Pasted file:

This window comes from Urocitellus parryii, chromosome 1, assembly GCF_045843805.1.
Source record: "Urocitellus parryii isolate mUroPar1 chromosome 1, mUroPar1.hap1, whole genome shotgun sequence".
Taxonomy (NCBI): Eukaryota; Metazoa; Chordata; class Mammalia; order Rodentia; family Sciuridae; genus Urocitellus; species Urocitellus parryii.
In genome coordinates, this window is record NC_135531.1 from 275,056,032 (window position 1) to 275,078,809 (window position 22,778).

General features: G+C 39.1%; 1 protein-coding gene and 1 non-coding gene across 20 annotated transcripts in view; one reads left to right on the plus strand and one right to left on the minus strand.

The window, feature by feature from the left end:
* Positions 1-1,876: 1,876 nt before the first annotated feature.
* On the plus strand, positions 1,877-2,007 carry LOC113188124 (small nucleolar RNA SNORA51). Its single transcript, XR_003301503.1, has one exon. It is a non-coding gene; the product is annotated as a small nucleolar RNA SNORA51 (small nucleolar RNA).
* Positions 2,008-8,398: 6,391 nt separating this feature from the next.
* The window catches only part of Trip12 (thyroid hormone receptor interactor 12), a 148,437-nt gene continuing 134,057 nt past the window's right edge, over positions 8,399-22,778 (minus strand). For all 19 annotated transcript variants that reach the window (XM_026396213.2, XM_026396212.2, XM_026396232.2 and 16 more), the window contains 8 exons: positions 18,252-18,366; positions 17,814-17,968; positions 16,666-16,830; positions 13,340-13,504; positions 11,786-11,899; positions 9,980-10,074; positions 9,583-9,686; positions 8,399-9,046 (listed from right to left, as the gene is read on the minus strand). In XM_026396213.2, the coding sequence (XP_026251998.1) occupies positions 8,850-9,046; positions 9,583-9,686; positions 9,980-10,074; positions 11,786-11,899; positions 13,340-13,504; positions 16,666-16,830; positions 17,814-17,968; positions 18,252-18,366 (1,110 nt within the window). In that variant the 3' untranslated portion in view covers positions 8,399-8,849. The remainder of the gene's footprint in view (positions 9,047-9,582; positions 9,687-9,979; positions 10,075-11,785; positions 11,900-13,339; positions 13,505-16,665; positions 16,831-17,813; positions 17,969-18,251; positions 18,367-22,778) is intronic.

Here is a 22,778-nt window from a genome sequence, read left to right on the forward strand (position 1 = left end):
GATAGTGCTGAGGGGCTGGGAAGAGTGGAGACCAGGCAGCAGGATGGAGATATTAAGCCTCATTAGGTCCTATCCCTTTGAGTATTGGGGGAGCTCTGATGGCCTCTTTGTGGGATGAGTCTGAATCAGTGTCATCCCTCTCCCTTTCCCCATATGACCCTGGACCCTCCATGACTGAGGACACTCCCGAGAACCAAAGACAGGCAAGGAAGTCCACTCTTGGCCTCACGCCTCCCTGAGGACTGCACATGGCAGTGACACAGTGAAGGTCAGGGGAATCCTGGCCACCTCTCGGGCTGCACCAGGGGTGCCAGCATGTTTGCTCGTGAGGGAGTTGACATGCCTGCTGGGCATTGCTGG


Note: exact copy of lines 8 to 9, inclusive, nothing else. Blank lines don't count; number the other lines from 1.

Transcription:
* On the plus strand, positions 1,877-2,007 carry LOC113188124 (small nucleolar RNA SNORA51). Its single transcript, XR_003301503.1, has one exon. It is a non-coding gene; the product is annotated as a small nucleolar RNA SNORA51 (small nucleolar RNA).
* Positions 2,008-8,398: 6,391 nt separating this feature from the next.